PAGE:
I came across a book title generator site that offers up an often hilarious solution to your titling problems in a choice of genres. So I challenged my 10-year-old niece to a story title competition.
She chose her own genre, and I chose a title for her to write a story from. She asked me to choose a genre, but wouldn’t let me choose horror as that’s what I write anyway. So I chose children’s. I’ve never written for children, so I was enough out of my comfort zone to give me the handicap and level the playing field.
But then something happened to the story. I tried, I really tried, but I returned to the familiar, and it came out as horror. I just can’t help it!
Just for fun, here’s my story, and the title she chose for me…
Bunny of the Moon
As Hannah slammed her bedroom door, the following ripples along the wall knocked two books from her shelf, and dropped a photo frame onto its glass front. Groaning, she dropped forwards onto her bed and screamed into the pillow.
Everything about their new house was awful. Everything about their new town was awful. It didn’t bode well for Hannah starting her new school next week. The whole house had a funny smell, her parents were stricter here, and her little brother even managed to squeeze a little bit more annoying out of his already more than frustrating personality. But worst of all, her best friend, the only person who understood her, and the only other person who knew about Bunny was no longer living across the street. She was more than 300 miles away. Was it so unreasonable to want to Skype her? To let her know that she was ok, that she missed her, that this new town totally sucked.
Hannah couldn’t believe that her internet ban was still in place. It had been imposed back home, back in her real home, surely it didn’t still count. She had to be able to Skype Cassie. For all Cassie knew, she could be dead. Lying in a ditch at the side of the road, or abducted and being held prisoner. Was it really so much to ask for just five minutes to chat? Apparently so.
* * *
Two hours later, a gentle knock at the door roused Hannah from her boredom-induced nap.
“Are you coming down for something to eat?” came her mum’s voice.
Hannah replied with a grunt.
“We ordered in pizza. We’ve got your favourite.”
Were her parents really trying to bribe her with pizza? “I don’t care,” she called back.
The door creaked open just a tiny bit.
“You’re invading my space,” Hannah groaned.
Unrelenting, her mother’s foot appeared, and then a hand, and finally a face. “Sure you don’t want pizza?” She waved the pizza box back and forth, filling the room with the mouthwatering scent of melted cheese and still-sizzling peperoni.
Hannah rolled away from the temptation. “No. I don’t.”
She heard her mum sigh, pad across the room in the ugly pink slippers she insisted on wearing, and felt her weight settle onto the bed.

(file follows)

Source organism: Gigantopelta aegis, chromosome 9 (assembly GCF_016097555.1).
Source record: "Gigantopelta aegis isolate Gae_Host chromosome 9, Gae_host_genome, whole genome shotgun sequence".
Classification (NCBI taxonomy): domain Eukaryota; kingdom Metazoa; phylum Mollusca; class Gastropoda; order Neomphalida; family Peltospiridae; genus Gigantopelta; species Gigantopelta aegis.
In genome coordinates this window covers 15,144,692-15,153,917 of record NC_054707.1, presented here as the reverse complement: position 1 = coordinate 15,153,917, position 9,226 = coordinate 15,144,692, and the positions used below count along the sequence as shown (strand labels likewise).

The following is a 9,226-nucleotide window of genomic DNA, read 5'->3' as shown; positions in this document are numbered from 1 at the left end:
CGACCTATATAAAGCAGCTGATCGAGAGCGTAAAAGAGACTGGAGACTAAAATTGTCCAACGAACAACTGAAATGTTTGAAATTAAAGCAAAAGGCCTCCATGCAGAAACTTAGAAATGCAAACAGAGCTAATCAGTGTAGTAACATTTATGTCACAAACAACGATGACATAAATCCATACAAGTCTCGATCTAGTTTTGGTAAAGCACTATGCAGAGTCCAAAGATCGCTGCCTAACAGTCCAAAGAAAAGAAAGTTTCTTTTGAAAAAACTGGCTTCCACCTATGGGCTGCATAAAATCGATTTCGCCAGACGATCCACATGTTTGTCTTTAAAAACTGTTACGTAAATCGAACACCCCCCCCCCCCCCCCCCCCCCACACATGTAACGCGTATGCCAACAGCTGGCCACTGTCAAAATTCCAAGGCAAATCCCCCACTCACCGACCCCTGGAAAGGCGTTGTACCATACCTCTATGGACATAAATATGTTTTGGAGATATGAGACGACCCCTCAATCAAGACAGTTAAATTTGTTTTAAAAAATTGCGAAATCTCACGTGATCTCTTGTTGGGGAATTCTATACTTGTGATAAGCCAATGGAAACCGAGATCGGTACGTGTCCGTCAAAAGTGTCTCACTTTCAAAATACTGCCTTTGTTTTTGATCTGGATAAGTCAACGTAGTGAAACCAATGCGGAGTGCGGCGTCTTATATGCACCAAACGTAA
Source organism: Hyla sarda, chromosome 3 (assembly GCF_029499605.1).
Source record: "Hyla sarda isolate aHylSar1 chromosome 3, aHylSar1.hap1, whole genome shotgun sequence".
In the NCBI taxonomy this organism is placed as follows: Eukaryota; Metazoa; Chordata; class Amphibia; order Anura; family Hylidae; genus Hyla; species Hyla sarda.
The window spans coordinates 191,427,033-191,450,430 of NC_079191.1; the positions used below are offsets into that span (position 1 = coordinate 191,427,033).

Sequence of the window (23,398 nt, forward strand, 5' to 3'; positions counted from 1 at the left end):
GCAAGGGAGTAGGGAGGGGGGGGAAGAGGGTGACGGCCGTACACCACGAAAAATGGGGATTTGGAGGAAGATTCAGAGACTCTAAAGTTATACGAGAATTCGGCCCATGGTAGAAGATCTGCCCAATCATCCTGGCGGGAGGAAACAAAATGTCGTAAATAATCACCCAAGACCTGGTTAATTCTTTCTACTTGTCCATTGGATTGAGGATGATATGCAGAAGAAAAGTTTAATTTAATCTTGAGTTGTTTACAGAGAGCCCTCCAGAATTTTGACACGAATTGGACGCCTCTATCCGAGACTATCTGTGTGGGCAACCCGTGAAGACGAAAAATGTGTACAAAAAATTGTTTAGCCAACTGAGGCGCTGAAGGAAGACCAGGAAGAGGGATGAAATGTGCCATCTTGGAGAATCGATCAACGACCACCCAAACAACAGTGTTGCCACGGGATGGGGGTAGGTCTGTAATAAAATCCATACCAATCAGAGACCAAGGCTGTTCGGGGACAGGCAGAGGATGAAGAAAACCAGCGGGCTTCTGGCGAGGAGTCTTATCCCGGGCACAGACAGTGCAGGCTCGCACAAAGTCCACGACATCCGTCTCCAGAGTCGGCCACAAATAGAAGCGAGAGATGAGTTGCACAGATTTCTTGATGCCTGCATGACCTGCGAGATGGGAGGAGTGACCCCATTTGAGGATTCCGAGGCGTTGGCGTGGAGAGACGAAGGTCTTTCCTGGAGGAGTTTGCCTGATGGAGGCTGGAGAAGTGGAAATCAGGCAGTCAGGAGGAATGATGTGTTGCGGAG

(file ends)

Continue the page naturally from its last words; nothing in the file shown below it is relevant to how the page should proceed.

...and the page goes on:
“I know how you feel,” Hannah’s mum said.
“No you don’t.”
“I do. When I was your age, my parents moved us a long way from home too. I left everyone behind. But you know what?”
Hannah sat up. “I know. You soon made new friends, loved your new home, and forgot all about the people you’d left behind.”
Her mum smiled and then shook her head. “No. I hated that new place. Sure, I made new friends, but I never stopped missing home. And we didn’t have luxuries like Skype and Facebook back then. Me and my best friend wrote to each other every week for more than two years. But the letters became less frequent and, finally, stopped altogether. But I never forgot her. I still have all her letters in a box somewhere.”
“So what did you do?”
Hannah’s mum stood up, leaving the pizza box on the bed, and crossed to the window to pull open the curtains. “I looked at the moon and the stars.”
Hannah slipped a slice of hot pizza from the box and cradled it in her hands. She moved from the bed and stood next to her mum.
“It’s the same moon you looked at before, and the same moon that Cassie’s looking at too. No matter how far away you are, there are some things that will always stay the same.” She ruffled Hannah’s hair. “Why don’t you set up your telescope?”
* * *
Hannah peered through the eyepiece and focussed her scope on the moon. It was the same moon, the same pits and craters, the same shadows and ridges. And there was Bunny. Poor, abandoned Bunny.
When Bunny had been new at their school, with her dorky plaits, her clunky shoes, her geeky glasses, Hannah and Cassie had latched onto her straight away. She taught them about the moon, the stars, the solar system. She taught them how to use telescopes, and taught them about orbits, rockets, and propulsion. They almost liked her. Almost. But she was everything they hated. Everything they hated about who they had once been. Everything they tried to escape from. So she had to go. A one-way mission to the moon.
Hannah sat back from the telescope and smiled. However lonely she might feel, she’d never be as alone as Bunny.